Source: Direct Reports from China
Date: June 18, 2018
Bitter Winter has reported repeatedly about the persecution of Muslims in Xinjiang. However, religious persecution in Xinjiang also targets Christians, according to reports and documents we keep receiving.
Officers of the National Security Brigade in Barköl Kazakh Autonomous County in the city of Hami, Xinjiang, invited the leader of a house church for a talk on October 19, 2017. Instead, they arrested him and still keep him in custody.
The church that Wang Zhiping (pseudonym), a 37-years-old from the city of Wenzhou in Zhejiang Province, belonged to had purchased a 120-square-meter home for religious gatherings. Authorities closed the church for the first time in 2015. After many rounds of negotiations, it was opened again, and about 70 believers would often meet to worship. But not for long – in 2016, government officials shut the church down again. This time, the police detained the church’s leader, Wang Zhiping. To restrict his freedom and maintain control over his movements, the police ordered him to report to the local police station every month. They also began monitoring him through his phone – the moment Wang Zhiping went outside Xinjiang Province, a computer monitoring system would automatically notify the police. He had to report to the police every time he went home to Wenzhou or returned to Xinjiang. Being so closely monitored, Wang Zhiping could rarely openly attend church meetings. The church, having lost its leader, split apart, and only a few members of the congregation continued to meet secretly in small groups.
In October 2017, Wang Zhiping attended a wedding of two fellow Christians where he prayed for the union of the newlyweds. After a few days, on October 19, officers from the local National Security Brigade went to his home and took him to the police station claiming that they just wanted to talk to him. Wang Zhiping has never returned home.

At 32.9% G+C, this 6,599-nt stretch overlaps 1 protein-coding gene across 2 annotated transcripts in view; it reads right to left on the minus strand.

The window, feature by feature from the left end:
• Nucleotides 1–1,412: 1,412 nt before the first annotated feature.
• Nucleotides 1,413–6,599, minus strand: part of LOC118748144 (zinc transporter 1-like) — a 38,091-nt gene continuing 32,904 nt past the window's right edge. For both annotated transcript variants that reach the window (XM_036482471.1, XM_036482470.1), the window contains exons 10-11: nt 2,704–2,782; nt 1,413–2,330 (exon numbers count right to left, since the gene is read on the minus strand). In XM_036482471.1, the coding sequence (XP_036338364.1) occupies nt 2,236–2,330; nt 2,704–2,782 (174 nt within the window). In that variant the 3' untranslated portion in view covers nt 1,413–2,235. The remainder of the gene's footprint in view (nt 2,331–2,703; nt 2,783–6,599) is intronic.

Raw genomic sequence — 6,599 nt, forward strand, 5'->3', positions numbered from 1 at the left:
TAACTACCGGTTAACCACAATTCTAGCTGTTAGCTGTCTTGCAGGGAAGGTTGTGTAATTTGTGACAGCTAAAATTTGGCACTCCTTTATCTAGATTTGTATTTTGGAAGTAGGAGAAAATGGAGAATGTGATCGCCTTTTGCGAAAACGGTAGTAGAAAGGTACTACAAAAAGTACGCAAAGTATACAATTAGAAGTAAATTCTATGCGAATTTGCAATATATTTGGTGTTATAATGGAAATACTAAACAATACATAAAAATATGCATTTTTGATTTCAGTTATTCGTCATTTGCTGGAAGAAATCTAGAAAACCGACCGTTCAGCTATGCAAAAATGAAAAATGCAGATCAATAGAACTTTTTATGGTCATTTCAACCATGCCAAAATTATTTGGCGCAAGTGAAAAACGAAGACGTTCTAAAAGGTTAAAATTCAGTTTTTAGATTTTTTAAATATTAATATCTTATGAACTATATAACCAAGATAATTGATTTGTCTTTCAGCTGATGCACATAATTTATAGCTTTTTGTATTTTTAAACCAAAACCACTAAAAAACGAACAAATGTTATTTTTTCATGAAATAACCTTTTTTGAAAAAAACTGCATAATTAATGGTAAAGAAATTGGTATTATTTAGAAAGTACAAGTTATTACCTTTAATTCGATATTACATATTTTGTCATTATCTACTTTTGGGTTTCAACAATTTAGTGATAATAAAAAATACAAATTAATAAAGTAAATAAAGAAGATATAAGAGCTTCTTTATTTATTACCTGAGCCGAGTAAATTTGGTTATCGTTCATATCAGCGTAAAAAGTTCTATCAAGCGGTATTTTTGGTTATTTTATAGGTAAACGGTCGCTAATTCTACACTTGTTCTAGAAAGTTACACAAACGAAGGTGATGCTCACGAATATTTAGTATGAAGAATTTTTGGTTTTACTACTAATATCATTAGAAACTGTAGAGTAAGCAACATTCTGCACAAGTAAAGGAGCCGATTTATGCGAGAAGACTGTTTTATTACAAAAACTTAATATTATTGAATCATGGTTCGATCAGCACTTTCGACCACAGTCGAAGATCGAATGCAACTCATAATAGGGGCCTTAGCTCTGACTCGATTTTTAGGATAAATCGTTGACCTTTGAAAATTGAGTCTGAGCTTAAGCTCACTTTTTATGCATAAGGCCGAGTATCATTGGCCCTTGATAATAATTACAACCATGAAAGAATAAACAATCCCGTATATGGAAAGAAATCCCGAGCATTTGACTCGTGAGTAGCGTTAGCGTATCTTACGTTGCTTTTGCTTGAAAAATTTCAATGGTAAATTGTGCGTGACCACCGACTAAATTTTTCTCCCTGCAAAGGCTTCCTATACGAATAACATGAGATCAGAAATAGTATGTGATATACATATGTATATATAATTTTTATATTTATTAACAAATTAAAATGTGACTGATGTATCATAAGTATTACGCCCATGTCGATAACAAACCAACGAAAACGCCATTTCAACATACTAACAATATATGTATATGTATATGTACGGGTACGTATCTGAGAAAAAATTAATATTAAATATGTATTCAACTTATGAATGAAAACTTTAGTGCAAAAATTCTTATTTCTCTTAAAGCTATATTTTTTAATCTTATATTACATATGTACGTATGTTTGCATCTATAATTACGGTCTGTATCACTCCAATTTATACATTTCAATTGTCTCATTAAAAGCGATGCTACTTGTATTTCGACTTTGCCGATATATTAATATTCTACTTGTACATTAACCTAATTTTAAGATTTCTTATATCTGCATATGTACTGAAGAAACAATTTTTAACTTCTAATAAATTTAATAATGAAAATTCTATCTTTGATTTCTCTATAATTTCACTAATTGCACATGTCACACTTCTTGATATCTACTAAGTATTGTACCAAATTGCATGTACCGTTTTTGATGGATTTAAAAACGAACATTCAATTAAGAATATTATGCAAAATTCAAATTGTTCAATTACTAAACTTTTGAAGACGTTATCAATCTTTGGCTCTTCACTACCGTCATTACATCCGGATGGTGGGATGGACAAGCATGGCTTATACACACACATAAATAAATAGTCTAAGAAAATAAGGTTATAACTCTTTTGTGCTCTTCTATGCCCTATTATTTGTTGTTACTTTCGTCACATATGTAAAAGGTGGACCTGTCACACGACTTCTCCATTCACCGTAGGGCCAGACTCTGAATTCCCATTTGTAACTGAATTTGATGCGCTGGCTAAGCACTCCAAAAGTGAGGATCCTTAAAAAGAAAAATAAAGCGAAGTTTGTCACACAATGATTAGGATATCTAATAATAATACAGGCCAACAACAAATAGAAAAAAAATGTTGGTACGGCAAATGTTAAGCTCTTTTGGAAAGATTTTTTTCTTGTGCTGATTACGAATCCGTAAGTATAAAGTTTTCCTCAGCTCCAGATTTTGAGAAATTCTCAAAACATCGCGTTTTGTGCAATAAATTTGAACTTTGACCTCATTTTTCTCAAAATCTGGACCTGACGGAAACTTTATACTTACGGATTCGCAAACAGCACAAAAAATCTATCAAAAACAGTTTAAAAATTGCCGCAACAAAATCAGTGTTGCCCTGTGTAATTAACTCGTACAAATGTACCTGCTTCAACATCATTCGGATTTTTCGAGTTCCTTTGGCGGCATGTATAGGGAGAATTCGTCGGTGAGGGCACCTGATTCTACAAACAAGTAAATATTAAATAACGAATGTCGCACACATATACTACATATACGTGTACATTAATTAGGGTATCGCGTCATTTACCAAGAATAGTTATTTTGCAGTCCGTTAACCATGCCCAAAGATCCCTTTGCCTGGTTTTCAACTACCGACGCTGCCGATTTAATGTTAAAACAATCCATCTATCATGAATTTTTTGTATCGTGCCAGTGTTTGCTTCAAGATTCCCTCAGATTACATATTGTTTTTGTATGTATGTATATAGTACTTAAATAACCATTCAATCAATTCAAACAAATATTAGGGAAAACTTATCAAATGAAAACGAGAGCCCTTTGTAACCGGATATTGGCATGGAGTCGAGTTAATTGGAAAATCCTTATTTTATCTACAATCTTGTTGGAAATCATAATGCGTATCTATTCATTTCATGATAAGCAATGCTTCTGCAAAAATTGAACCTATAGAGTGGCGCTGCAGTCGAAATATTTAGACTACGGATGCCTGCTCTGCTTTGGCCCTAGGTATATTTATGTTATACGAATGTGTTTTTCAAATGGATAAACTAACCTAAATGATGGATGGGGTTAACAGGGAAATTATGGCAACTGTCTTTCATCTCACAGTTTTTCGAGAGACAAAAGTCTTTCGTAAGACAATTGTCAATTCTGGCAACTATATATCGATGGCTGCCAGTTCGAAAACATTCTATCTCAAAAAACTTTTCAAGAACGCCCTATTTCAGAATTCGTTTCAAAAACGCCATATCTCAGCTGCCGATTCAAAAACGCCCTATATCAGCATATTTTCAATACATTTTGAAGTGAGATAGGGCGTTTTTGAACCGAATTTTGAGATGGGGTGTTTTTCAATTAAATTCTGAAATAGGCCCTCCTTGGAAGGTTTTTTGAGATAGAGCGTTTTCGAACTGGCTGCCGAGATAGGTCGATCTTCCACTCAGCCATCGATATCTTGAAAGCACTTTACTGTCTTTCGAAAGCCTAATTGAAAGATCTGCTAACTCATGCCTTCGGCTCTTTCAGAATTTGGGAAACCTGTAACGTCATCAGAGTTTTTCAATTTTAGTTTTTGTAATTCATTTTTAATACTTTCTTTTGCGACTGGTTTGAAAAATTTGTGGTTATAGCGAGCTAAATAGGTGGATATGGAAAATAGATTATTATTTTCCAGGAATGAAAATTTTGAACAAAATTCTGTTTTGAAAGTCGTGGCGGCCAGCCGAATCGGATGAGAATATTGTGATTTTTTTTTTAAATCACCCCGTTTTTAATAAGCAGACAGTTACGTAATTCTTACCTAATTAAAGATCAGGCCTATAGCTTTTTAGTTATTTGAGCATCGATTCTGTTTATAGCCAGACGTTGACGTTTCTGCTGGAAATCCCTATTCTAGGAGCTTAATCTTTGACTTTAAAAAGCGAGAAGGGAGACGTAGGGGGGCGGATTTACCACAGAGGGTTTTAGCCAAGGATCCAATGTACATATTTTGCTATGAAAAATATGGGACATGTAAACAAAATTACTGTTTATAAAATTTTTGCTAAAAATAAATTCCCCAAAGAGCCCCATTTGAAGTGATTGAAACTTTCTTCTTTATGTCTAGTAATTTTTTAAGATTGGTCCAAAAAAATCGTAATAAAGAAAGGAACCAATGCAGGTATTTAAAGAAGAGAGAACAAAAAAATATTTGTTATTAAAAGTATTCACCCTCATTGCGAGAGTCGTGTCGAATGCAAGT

Only later it was discovered that Wang Zhiping is being detained in a Hami forced conversion facility. The building was originally built as a hospital during the SARS (severe acute respiratory syndrome) outbreak in 2003 but was later converted into a base for the Chinese Communist Party’s (CCP) forced conversion facility where over 1,000 people are held, including Christians, Muslims, and petitioners for justice. Wang Zhiping’s wife went to visit him; she discovered that he had lost a lot of weight but could not find out the reason for this because the guards were closely monitoring their meeting.
After his arrest, Wang Zhiping’s wife has been subjected to intense monitoring by the CCP, equaling to the control over convicted criminals. Starting from May 19, 2018, the local community manager visited daily Wang Zhiping’s home, took a photo of his wife, and sent it to the CCP police to prove that she was home, and there was no suspicious activity. Even when she went to Wenzhou to visit her hometown, the Xinjiang police continued to call her and demand that she provided photographs. As the police monitoring of Wang Zhiping’s wife intensified, the family became increasingly afraid for his safety.